Exhibitionism, Masochism, and Power-relationships in Rousseau¡¯s Confessions


Nancy Durbin

Washington University, St. Louis


    What compels an author to write ¡°confessions¡±: is it simply an attempt to justify one¡¯s existence, to apologize to the world for faults committed, or to clarify misinterpretations about one¡¯s actions? In the second volume of his Confessions, Rousseau attempts for the most part to defend himself against the alleged persecution of his conspirators. He explains his actions (often his writings) and how they have been wrongly interpreted, so as to prove to the world his worth and to dispel the lies that he feels are circulating about him. The first volume, much less paranoid in nature, is less obvious in its aims. What inspired him to reveal himself as he did, and to whom was he addressing his confession? To decipher Rousseau¡¯s intentions in writing these first books of his autobiography, let us first look at Foucault¡¯s definition of the ¡°aveu¡±:


Or, l¡¯aveu est un rituel de discours o¨´ le sujet qui parle coïncide avec le sujet de l¡¯¨¦nonc¨¦; c¡¯est aussi un rituel qui se d¨¦ploie dans un rapport de pouvoir, car on n¡¯avoue pas sans la pr¨¦sence au moins virtuelle d¡¯un partenaire qui n¡¯est pas simplement l¡¯interlocuteur, mais l¡¯instance qui requiert l¡¯aveu, l¡¯impose, l¡¯appr¨¦cie et intervient pour juger, punir, pardonner, consoler, r¨¦concilier; un rituel enfin o¨´ la seule ¨¦nonciation, ind¨¦pendamment de ses cons¨¦quences externes, produit, chez qui l¡¯articule, des modifications intrins¨¨ques: elle l¡¯innocente, elle le rach¨¨te, elle le purifie, elle le d¨¦charge de ses fautes, elle le lib¨¨re, elle lui promet le salut. (82¨C83)


¡°Un rituel de discours o¨´ le sujet qui parle coïncide avec le sujet de l¡¯¨¦nonc¨¦¡±: thus Rousseau presents himself as the character of his own story, or as Gutman explains, he creates ¡°a ¡®self¡¯ which can serve to define himself, to himself and to others, in the face of a hostile social order¡± (103). If he creates this character to be viewed, or read, by others, who is the ¡°interlocuteur¡± or confessor to whom he addresses himself, seeking judgment or reconciliation; and in what ways does the enunciation of his confession purify and liberate him, if indeed this is his goal?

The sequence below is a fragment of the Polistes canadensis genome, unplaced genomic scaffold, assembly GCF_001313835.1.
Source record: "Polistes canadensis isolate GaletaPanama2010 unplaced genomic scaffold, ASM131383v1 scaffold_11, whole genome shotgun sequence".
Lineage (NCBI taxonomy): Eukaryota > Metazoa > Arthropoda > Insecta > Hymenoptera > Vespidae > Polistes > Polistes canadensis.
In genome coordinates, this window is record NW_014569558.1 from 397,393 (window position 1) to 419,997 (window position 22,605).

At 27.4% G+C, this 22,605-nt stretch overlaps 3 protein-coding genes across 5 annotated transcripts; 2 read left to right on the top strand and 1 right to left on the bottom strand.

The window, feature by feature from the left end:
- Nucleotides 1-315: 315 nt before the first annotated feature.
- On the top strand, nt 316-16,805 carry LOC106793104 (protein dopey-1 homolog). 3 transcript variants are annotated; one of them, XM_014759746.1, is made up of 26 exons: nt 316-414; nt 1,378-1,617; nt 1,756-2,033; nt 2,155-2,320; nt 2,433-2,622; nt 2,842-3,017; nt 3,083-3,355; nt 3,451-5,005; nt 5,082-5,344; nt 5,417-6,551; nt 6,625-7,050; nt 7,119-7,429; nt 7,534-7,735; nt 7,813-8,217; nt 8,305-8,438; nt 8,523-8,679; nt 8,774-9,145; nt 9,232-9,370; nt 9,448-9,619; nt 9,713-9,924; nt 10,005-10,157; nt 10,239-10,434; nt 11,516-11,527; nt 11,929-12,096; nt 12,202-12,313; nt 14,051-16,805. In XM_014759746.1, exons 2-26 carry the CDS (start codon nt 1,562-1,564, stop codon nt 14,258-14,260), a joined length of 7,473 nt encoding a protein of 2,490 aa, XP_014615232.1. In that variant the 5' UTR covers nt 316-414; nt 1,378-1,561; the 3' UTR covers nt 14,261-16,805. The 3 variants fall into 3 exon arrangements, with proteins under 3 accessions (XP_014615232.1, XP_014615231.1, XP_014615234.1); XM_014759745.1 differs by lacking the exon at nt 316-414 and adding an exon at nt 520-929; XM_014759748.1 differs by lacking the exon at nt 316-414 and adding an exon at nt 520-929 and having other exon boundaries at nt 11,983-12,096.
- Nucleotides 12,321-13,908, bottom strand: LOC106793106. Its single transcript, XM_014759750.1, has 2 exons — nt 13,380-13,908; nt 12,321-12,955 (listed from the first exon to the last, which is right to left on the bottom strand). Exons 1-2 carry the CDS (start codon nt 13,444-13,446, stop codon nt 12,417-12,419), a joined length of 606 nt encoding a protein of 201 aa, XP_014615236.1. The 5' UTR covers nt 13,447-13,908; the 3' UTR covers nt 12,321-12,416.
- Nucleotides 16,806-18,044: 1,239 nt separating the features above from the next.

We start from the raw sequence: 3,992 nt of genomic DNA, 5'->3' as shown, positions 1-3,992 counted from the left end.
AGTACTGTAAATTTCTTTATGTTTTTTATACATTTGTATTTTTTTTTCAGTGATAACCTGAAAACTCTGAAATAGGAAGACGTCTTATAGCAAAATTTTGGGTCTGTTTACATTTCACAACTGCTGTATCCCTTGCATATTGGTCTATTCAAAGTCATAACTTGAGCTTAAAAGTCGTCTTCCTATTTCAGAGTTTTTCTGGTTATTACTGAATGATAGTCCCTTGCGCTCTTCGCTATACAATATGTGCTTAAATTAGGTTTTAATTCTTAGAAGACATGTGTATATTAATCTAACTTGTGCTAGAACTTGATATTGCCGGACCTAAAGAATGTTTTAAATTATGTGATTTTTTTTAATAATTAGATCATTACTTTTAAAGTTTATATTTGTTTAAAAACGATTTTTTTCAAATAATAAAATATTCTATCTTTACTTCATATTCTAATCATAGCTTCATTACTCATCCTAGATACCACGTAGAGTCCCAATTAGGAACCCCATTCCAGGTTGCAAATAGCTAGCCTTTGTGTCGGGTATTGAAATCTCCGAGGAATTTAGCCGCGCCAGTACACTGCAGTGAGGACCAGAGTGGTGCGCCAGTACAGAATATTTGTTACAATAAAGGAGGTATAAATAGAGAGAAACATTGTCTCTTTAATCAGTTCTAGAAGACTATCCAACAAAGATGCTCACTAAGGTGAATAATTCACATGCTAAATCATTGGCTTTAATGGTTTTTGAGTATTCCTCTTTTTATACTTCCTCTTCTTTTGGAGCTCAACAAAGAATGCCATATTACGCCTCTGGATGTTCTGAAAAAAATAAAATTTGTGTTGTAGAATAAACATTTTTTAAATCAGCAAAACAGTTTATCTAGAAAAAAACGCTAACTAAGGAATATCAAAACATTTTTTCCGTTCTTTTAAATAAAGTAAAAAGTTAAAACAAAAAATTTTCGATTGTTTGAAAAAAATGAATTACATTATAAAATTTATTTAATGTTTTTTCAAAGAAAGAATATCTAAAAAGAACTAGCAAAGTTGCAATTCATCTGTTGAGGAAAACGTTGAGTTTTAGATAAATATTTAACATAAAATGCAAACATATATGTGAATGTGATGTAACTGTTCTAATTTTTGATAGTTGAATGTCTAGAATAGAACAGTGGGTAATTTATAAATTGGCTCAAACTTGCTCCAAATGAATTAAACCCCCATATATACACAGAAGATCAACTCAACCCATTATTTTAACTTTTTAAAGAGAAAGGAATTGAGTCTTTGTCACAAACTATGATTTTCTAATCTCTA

Rousseau does not define for himself a single confessor, nor even a certain ¡°type¡± of confessor. As he states in the dedication:


Qui que vous soyez, que ma destin¨¦e ou ma confiance ont fait l¡¯arbitre de ce cahier, je vous conjure par mes malheurs, par vos entrailles, et au nom de toute l¡¯esp¨¨ce humaine, de ne pas an¨¦antir un ouvrage utile et unique, lequel peut servir de premi¨¨re pi¨¨ce de comparaison pour l¡¯¨¦tude des hommes. (39)[1]


Thus his intention is to reveal himself to all as an example. He later refers to his ¡°semblables¡± as receiving his confession, but this refers merely to all other living humans as opposed to any certain class or type of person whom Rousseau imagines to be reading his work. In fact, he considered himself not only ¡°classless,¡± having left his homeland and thus abolishing his social status, but quite unique¡ªapart from all others. Therefore, we can assume that he is addressing himself to us all when he states:


Que la trompette du jugement dernier sonne quand elle voudra; je viendrai, ce livre ¨¤ la main, me pr¨¦senter devant le souverain juge. Je dirai hautement: voil¨¤ ce que j¡¯ai fait. . . . Etre ¨¦ternel, rassemble autour de moi l¡¯innombrable foule de mes semblables; qu¡¯ils ¨¦coutent mes confessions . . . et puis qu¡¯un seul te dise, s¡¯il ose: Je fus meilleur que cet homme-l¨¤. (43)


And as Kavanaugh points out: ¡°By calling all of mankind to the author¡¯s final judgment by an already all-knowing authority, the text begins to transform its function from confession to justification to accusation¡± (2). This is indeed the transformation we see Rousseau undergo as the work progresses, especially into the second volume. Nonetheless, even in the first volume one senses that the author¡¯s activity is more than that of simple confession so as to justify himself, but we often see there a function other than the three outlined by Kavanaugh. Indeed, as painful as he claims the process to be, in revealing the most shameful details of his life, Rousseau derives a certain masochistic pleasure which undermines the altruistic goals he establishes for himself in the opening pages. My belief is that Rousseau began his work as much to please himself as to exonerate himself, to seek the sympathy of his readers, or constitute himself as an example to all. In any case, the role of the reader as confessor is necessary in the power relationship of the confession. The confessant, like the exhibitionist, and like the autobiographical writer, requires the presence of this audience in order to accomplish his or her act of self-exposure.